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How road conditions in Arkansas have improved since 2000

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February 9, 2024
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How road conditions in Arkansas have improved since 2000

The United States boasts an impressive interstate network of 4.2 million miles of roads—but underlying that reputation is a backlog of $786 billion in needed repairs, according to the American Society of Civil Engineers. On average, the society estimates, American motorists spend a collective $130 billion on extra vehicle repairs and fuel costs as a result of driving on poor-quality roads and bridges.

In 2000, 82.6% of U.S. roads were considered acceptable to drive on, according to federal standards, which look at how rough or smooth a road surface is based on how much vibration a car's suspension has to absorb while driving on it. By 2020, a smaller share—81%—of U.S. roads were rated acceptable. used Bureau of Transportation Statistics data to analyze how road conditions in Arkansas have changed over the past two decades, as part of a larger analysis of U.S. road conditions. The analysis considers the change in the share of roads considered to be in acceptable condition.

Road conditions have improved the most in Arkansas from 2000 to 2020. Exactly 92% of roads are in acceptable condition, a huge increase from 65.21% in 2000. In 2020, Arkansas voters passed an amendment to the state constitution that mandated a half-cent sales tax to go toward road construction projects, an initiative designed to produce approximately $290 million in revenue each year.

Road condition is determined by the International Roughness Index, which measures deviations from pavement surfaces significant enough to affect driving. Roads with IRI values below 170 are considered to be in acceptable condition, while anything above 170 is considered poor condition. Data represents the percentage point change from 2000 to 2020.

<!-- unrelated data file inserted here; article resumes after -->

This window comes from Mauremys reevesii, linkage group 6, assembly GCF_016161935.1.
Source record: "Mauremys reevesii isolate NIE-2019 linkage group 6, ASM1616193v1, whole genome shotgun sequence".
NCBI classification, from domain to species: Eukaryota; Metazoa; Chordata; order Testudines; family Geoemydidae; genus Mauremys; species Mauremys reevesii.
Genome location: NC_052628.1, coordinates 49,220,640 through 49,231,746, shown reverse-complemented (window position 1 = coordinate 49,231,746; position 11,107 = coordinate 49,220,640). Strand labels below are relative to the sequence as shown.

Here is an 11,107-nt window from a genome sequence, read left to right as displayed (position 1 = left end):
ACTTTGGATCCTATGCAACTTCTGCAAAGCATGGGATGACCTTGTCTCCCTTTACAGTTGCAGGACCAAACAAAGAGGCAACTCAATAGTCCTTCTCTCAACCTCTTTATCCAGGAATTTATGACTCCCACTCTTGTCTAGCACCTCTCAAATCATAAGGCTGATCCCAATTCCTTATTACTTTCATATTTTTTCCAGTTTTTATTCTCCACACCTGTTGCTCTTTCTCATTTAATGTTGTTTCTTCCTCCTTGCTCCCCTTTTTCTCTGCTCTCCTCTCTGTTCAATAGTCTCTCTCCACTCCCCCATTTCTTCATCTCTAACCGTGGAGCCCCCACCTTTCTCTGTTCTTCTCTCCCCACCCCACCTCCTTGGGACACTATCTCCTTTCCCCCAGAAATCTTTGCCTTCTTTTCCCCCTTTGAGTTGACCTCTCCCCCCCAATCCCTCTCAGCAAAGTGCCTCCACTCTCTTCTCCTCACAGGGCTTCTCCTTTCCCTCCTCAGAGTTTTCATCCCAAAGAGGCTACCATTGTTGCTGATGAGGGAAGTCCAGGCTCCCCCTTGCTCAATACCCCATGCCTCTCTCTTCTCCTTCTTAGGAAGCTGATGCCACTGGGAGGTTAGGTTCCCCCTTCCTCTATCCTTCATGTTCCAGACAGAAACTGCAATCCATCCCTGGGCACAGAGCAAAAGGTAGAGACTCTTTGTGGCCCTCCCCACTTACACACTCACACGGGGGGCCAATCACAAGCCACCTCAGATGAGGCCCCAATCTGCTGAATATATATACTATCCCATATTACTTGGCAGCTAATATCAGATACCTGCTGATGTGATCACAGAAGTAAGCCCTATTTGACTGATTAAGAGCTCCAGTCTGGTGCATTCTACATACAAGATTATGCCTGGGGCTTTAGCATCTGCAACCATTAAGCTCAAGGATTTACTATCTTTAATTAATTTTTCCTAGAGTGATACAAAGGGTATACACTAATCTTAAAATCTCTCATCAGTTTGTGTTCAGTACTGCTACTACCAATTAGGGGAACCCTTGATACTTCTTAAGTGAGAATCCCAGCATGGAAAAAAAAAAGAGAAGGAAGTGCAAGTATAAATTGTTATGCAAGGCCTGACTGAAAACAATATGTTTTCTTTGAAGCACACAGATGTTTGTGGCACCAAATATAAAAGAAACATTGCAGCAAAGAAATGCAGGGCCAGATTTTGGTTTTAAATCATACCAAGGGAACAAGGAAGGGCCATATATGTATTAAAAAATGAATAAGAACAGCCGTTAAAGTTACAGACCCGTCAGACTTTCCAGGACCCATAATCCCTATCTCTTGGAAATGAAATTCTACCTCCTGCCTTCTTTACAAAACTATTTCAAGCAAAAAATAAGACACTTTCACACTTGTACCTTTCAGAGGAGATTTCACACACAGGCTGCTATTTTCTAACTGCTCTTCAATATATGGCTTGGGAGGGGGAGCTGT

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Fewer roads are in acceptable condition in 2020

Across the country, the change in the share of roads in acceptable condition over the past two decades does not appear to be a significant downgrade. However, the nationwide change can be misleading because while some states have improved their road infrastructure, some states have seen a massive decrease in road quality.

States like Rhode Island and Washington have seen over 20% of their roads degrade into poor condition. Other states, including Arkansas and Oklahoma, have conversely seen significant improvements in the quality of their roadways, and are planning to invest more by implementing state-initiated projects and tax hikes. California, which has seen road conditions improve, depends on higher-than-average gas taxes to fund road repair and construction. To learn more about changing road conditions in each state, read the national analysis.

This story features data reporting by Paxtyn Merten, writing by Colleen Kilday, and is part of a series utilizing data automation across 51 states.

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